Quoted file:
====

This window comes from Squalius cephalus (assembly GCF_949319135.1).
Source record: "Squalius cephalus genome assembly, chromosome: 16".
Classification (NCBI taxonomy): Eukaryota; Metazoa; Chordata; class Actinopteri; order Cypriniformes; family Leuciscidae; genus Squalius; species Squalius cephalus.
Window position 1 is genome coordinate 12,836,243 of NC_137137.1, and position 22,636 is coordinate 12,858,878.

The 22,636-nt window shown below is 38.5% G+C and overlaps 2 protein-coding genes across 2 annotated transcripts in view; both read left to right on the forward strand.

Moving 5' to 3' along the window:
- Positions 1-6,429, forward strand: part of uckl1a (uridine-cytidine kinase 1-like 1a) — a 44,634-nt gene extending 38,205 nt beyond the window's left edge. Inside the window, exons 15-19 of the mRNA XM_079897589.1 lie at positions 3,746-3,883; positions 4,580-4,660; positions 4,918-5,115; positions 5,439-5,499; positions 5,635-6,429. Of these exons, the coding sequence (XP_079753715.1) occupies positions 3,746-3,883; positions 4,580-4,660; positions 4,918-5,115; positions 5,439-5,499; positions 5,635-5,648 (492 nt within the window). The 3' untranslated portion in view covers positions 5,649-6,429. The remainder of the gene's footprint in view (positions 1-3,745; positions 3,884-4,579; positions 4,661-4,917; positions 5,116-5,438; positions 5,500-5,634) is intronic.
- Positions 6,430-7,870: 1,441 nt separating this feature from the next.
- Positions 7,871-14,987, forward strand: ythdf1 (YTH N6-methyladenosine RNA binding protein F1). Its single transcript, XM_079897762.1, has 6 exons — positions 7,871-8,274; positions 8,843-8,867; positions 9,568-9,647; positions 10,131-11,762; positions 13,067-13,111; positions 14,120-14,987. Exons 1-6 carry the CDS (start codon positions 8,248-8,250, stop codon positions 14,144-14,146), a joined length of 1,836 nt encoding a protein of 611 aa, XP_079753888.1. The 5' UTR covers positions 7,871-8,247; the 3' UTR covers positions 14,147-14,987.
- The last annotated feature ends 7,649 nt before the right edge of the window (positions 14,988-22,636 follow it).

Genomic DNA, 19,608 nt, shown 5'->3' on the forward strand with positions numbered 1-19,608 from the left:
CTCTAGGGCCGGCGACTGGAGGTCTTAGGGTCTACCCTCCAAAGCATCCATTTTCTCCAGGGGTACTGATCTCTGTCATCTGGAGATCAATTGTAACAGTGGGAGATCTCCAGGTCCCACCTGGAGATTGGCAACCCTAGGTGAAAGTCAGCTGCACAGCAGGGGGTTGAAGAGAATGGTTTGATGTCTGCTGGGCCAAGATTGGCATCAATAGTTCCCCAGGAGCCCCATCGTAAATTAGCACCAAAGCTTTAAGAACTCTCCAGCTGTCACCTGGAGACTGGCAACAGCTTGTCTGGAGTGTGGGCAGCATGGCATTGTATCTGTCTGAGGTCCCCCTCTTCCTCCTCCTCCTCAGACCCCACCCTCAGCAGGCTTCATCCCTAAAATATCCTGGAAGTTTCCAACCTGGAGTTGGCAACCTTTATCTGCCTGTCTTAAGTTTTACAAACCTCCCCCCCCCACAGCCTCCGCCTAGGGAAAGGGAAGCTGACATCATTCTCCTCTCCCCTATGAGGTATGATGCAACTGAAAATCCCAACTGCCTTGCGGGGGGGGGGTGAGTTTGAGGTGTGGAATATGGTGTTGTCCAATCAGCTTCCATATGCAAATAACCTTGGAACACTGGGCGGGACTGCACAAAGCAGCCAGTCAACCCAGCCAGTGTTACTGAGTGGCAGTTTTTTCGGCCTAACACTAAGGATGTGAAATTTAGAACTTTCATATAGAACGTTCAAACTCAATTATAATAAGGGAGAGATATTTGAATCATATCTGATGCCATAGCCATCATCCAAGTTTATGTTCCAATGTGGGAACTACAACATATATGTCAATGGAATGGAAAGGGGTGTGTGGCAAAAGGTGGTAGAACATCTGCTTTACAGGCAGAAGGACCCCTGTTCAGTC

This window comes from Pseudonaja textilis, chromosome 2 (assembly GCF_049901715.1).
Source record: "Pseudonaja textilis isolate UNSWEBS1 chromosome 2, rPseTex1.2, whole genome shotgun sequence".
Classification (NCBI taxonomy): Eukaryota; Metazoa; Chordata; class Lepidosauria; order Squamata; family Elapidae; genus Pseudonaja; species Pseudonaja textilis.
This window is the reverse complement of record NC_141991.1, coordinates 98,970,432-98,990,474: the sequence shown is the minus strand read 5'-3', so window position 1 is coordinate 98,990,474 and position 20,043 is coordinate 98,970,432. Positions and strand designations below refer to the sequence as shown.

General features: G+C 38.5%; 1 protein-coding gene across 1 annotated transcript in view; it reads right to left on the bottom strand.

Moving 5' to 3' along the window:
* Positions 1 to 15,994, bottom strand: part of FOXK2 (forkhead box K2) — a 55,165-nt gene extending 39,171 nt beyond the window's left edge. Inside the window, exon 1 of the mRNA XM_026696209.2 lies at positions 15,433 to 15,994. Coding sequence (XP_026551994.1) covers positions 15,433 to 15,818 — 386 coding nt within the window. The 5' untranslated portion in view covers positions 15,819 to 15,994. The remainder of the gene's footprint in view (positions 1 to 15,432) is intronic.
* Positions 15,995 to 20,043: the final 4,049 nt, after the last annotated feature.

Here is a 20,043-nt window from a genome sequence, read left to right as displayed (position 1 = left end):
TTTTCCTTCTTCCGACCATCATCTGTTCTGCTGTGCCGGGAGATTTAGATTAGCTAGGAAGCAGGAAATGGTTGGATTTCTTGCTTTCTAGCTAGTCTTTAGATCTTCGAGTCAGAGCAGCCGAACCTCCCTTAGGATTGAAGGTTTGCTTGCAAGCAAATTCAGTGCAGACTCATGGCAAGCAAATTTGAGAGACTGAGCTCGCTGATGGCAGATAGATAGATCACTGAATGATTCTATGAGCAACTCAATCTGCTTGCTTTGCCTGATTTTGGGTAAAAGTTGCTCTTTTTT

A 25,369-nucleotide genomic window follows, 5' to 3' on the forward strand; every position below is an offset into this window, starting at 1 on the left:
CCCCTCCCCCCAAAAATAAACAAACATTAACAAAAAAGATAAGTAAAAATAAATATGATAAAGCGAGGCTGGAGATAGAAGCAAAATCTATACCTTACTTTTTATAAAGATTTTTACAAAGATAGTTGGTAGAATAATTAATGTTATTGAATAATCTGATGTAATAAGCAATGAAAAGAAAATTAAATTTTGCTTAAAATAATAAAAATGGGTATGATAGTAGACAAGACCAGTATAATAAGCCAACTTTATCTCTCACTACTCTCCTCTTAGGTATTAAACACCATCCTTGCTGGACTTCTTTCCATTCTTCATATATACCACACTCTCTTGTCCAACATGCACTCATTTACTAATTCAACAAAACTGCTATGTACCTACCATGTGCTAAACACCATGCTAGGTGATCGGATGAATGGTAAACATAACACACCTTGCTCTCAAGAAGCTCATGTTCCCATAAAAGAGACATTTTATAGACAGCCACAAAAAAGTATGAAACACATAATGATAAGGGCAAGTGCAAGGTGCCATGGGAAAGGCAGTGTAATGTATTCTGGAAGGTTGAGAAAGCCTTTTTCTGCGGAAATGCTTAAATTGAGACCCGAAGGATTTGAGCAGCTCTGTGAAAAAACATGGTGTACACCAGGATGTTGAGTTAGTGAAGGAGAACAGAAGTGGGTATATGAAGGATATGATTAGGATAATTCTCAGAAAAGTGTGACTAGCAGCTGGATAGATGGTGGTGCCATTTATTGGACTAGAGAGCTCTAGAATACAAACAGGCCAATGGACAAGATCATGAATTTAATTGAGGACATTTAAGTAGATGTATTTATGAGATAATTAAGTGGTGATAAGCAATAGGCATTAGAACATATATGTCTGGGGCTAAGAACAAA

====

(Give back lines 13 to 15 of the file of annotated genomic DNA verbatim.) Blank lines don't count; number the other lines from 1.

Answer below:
This window comes from Pseudonaja textilis, chromosome 2 (assembly GCF_049901715.1).
Source record: "Pseudonaja textilis isolate UNSWEBS1 chromosome 2, rPseTex1.2, whole genome shotgun sequence".
Classification (NCBI taxonomy): Eukaryota; Metazoa; Chordata; class Lepidosauria; order Squamata; family Elapidae; genus Pseudonaja; species Pseudonaja textilis.